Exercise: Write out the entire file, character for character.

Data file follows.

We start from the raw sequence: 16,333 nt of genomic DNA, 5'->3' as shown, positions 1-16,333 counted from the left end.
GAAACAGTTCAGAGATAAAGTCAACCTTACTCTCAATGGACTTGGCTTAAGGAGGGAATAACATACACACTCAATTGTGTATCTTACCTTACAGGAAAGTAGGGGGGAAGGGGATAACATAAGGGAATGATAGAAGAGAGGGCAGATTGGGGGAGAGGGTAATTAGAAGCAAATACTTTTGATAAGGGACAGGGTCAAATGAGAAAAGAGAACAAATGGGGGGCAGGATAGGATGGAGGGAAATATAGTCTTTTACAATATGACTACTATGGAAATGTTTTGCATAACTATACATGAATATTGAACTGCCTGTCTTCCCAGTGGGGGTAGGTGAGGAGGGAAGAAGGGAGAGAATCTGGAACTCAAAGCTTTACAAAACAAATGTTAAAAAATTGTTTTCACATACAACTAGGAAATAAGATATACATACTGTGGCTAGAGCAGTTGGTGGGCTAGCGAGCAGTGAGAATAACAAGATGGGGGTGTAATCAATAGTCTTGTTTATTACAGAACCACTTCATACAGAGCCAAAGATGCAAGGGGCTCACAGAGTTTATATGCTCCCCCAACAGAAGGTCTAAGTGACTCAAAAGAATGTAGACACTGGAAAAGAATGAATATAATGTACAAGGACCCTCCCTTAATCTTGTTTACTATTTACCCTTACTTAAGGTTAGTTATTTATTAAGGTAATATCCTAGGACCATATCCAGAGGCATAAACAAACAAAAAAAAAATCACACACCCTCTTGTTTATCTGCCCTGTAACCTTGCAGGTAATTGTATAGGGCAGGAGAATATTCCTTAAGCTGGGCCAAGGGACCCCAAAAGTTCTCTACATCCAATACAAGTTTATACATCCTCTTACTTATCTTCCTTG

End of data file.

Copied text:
We start from the raw sequence: 16,333 nt of genomic DNA, 5'->3' as shown, positions 1-16,333 counted from the left end.
GAAACAGTTCAGAGATAAAGTCAACCTTACTCTCAATGGACTTGGCTTAAGGAGGGAATAACATACACACTCAATTGTGTATCTTACCTTACAGGAAAGTAGGGGGGAAGGGGATAACATAAGGGAATGATAGAAGAGAGGGCAGATTGGGGGAGAGGGTAATTAGAAGCAAATACTTTTGATAAGGGACAGGGTCAAATGAGAAAAGAGAACAAATGGGGGGCAGGATAGGATGGAGGGAAATATAGTCTTTTACAATATGACTACTATGGAAATGTTTTGCATAACTATACATGAATATTGAACTGCCTGTCTTCCCAGTGGGGGTAGGTGAGGAGGGAAGAAGGGAGAGAATCTGGAACTCAAAGCTTTACAAAACAAATGTTAAAAAATTGTTTTCACATACAACTAGGAAATAAGATATACATACTGTGGCTAGAGCAGTTGGTGGGCTAGCGAGCAGTGAGAATAACAAGATGGGGGTGTAATCAATAGTCTTGTTTATTACAGAACCACTTCATACAGAGCCAAAGATGCAAGGGGCTCACAGAGTTTATATGCTCCCCCAACAGAAGGTCTAAGTGACTCAAAAGAATGTAGACACTGGAAAAGAATGAATATAATGTACAAGGACCCTCCCTTAATCTTGTTTACTATTTACCCTTACTTAAGGTTAGTTATTTATTAAGGTAATATCCTAGGACCATATCCAGAGGCATAAACAAACAAAAAAAAAATCACACACCCTCTTGTTTATCTGCCCTGTAACCTTGCAGGTAATTGTATAGGGCAGGAGAATATTCCTTAAGCTGGGCCAAGGGACCCCAAAAGTTCTCTACATCCAATACAAGTTTATACATCCTCTTACTTATCTTCCTTG